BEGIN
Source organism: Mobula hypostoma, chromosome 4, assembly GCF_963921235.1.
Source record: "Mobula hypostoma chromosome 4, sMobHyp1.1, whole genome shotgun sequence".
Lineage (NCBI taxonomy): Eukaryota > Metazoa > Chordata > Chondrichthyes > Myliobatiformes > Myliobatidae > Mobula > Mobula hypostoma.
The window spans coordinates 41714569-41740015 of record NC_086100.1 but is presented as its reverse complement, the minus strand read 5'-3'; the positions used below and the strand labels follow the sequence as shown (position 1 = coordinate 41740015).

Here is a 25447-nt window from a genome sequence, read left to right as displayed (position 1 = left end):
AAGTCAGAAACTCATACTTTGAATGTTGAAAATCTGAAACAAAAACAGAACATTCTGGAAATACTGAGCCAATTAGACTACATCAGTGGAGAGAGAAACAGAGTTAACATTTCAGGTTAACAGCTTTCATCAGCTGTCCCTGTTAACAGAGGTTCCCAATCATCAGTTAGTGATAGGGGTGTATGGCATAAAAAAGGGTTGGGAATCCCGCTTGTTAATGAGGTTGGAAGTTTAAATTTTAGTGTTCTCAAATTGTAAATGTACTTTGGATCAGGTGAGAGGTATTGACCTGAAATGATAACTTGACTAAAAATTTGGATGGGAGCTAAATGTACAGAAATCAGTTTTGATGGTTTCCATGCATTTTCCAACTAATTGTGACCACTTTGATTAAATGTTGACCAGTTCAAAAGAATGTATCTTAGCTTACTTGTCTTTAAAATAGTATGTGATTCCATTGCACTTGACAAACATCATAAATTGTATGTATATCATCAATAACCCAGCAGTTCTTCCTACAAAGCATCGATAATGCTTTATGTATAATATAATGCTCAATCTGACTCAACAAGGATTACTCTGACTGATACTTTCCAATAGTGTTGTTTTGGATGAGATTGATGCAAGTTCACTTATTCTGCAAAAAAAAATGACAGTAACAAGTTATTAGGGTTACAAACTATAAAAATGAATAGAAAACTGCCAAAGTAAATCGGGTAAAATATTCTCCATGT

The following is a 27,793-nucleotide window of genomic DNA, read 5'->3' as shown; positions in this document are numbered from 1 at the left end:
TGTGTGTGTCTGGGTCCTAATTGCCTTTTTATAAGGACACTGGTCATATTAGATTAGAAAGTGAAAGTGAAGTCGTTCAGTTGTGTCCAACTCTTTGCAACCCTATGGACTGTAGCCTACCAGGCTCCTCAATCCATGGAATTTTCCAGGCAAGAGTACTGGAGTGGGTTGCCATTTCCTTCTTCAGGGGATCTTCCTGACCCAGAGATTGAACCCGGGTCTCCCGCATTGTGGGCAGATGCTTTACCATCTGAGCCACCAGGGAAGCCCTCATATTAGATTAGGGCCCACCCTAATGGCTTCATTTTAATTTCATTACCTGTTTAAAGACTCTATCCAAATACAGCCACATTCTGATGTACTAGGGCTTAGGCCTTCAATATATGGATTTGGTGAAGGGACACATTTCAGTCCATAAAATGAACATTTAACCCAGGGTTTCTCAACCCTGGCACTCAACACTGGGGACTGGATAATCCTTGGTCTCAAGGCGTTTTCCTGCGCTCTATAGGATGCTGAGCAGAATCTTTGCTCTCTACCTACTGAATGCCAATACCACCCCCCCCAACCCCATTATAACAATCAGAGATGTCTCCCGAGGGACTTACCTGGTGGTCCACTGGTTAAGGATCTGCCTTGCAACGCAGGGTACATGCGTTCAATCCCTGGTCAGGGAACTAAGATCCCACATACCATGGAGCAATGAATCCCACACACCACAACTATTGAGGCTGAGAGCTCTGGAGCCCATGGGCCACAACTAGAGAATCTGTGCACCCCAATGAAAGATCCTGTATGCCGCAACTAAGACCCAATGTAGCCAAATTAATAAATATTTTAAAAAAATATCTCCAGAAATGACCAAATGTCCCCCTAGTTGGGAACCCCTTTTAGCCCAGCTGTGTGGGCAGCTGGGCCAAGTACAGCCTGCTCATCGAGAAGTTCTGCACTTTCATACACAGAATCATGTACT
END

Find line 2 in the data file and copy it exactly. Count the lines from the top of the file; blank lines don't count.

Source record: "Mobula hypostoma chromosome 4, sMobHyp1.1, whole genome shotgun sequence".